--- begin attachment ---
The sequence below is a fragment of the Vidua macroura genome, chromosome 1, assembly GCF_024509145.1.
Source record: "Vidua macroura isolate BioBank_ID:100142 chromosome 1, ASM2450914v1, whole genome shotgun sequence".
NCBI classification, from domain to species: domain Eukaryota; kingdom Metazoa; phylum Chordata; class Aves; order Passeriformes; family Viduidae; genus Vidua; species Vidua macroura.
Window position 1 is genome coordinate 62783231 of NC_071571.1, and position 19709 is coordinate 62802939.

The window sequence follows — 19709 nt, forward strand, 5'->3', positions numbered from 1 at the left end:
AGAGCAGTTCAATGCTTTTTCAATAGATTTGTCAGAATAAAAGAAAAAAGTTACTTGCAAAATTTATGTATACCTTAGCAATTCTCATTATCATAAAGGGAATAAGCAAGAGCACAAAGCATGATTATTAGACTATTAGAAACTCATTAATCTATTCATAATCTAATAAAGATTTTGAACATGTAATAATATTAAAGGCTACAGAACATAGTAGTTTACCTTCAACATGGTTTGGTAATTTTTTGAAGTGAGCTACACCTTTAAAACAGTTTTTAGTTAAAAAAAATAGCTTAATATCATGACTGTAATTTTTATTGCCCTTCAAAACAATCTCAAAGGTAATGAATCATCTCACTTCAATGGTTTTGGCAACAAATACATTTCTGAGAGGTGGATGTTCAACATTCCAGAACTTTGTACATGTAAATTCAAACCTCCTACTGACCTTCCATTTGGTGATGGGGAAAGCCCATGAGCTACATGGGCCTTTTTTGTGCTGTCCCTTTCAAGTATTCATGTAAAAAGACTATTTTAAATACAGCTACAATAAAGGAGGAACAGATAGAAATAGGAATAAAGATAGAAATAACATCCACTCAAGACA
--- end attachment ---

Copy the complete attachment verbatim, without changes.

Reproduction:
The sequence below is a fragment of the Vidua macroura genome, chromosome 1, assembly GCF_024509145.1.
Source record: "Vidua macroura isolate BioBank_ID:100142 chromosome 1, ASM2450914v1, whole genome shotgun sequence".
NCBI classification, from domain to species: domain Eukaryota; kingdom Metazoa; phylum Chordata; class Aves; order Passeriformes; family Viduidae; genus Vidua; species Vidua macroura.
Window position 1 is genome coordinate 62783231 of NC_071571.1, and position 19709 is coordinate 62802939.

The window sequence follows — 19709 nt, forward strand, 5'->3', positions numbered from 1 at the left end:
AGAGCAGTTCAATGCTTTTTCAATAGATTTGTCAGAATAAAAGAAAAAAGTTACTTGCAAAATTTATGTATACCTTAGCAATTCTCATTATCATAAAGGGAATAAGCAAGAGCACAAAGCATGATTATTAGACTATTAGAAACTCATTAATCTATTCATAATCTAATAAAGATTTTGAACATGTAATAATATTAAAGGCTACAGAACATAGTAGTTTACCTTCAACATGGTTTGGTAATTTTTTGAAGTGAGCTACACCTTTAAAACAGTTTTTAGTTAAAAAAAATAGCTTAATATCATGACTGTAATTTTTATTGCCCTTCAAAACAATCTCAAAGGTAATGAATCATCTCACTTCAATGGTTTTGGCAACAAATACATTTCTGAGAGGTGGATGTTCAACATTCCAGAACTTTGTACATGTAAATTCAAACCTCCTACTGACCTTCCATTTGGTGATGGGGAAAGCCCATGAGCTACATGGGCCTTTTTTGTGCTGTCCCTTTCAAGTATTCATGTAAAAAGACTATTTTAAATACAGCTACAATAAAGGAGGAACAGATAGAAATAGGAATAAAGATAGAAATAACATCCACTCAAGACA